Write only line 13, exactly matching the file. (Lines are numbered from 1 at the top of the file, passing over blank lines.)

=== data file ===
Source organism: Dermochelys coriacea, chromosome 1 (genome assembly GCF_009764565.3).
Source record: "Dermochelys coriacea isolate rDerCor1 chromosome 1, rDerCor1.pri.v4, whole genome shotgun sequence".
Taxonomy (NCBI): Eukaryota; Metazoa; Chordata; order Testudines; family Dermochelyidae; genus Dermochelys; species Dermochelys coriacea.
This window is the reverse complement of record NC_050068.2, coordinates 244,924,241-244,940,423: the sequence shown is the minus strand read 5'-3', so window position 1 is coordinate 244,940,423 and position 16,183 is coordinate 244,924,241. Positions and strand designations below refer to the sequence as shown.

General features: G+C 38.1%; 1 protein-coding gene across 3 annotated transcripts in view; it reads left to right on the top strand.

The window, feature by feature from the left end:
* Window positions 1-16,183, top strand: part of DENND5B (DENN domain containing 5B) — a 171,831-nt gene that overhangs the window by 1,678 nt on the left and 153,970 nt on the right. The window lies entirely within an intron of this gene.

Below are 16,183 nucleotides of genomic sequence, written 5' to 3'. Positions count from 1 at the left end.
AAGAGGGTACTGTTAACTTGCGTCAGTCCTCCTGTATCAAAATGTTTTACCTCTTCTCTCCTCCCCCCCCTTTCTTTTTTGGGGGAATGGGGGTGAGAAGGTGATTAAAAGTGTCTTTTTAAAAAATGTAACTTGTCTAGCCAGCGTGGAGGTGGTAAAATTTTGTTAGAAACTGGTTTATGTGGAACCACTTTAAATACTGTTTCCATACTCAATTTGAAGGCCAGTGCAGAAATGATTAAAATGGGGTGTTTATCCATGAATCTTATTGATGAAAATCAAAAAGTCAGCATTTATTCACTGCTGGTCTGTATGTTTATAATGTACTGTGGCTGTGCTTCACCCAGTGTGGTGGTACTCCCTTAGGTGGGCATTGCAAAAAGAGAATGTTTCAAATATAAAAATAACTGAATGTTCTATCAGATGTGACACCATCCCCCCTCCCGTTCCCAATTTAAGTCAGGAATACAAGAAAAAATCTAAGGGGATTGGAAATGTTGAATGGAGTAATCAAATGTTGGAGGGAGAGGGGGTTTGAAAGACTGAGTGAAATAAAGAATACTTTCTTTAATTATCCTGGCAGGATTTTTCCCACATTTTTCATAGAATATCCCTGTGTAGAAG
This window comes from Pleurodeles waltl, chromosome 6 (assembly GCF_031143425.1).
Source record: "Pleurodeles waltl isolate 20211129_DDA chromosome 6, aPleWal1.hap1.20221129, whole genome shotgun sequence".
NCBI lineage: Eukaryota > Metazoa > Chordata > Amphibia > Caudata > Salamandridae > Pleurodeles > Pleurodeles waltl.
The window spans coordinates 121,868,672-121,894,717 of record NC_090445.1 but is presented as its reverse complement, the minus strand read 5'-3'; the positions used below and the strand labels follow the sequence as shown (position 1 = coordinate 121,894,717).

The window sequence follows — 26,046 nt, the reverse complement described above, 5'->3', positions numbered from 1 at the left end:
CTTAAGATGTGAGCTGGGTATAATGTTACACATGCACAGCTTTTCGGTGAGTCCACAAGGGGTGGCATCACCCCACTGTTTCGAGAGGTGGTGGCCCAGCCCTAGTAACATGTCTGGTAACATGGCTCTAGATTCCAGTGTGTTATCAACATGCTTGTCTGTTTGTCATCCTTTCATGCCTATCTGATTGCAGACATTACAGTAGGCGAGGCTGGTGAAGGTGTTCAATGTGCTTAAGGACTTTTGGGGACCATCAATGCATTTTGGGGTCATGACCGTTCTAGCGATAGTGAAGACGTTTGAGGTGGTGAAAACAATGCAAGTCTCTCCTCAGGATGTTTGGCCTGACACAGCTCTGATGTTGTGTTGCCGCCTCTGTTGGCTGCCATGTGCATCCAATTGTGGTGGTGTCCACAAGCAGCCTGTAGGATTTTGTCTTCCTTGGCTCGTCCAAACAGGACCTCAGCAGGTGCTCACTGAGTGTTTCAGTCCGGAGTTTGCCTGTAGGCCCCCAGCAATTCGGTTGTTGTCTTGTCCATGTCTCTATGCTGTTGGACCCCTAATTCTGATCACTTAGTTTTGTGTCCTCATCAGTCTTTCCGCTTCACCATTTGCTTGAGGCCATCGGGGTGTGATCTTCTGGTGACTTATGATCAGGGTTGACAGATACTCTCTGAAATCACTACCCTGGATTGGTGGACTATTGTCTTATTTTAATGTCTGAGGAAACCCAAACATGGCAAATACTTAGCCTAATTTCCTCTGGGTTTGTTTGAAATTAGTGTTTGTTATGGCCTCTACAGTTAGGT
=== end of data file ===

The window spans coordinates 121,868,672-121,894,717 of record NC_090445.1 but is presented as its reverse complement, the minus strand read 5'-3'; the positions used below and the strand labels follow the sequence as shown (position 1 = coordinate 121,894,717).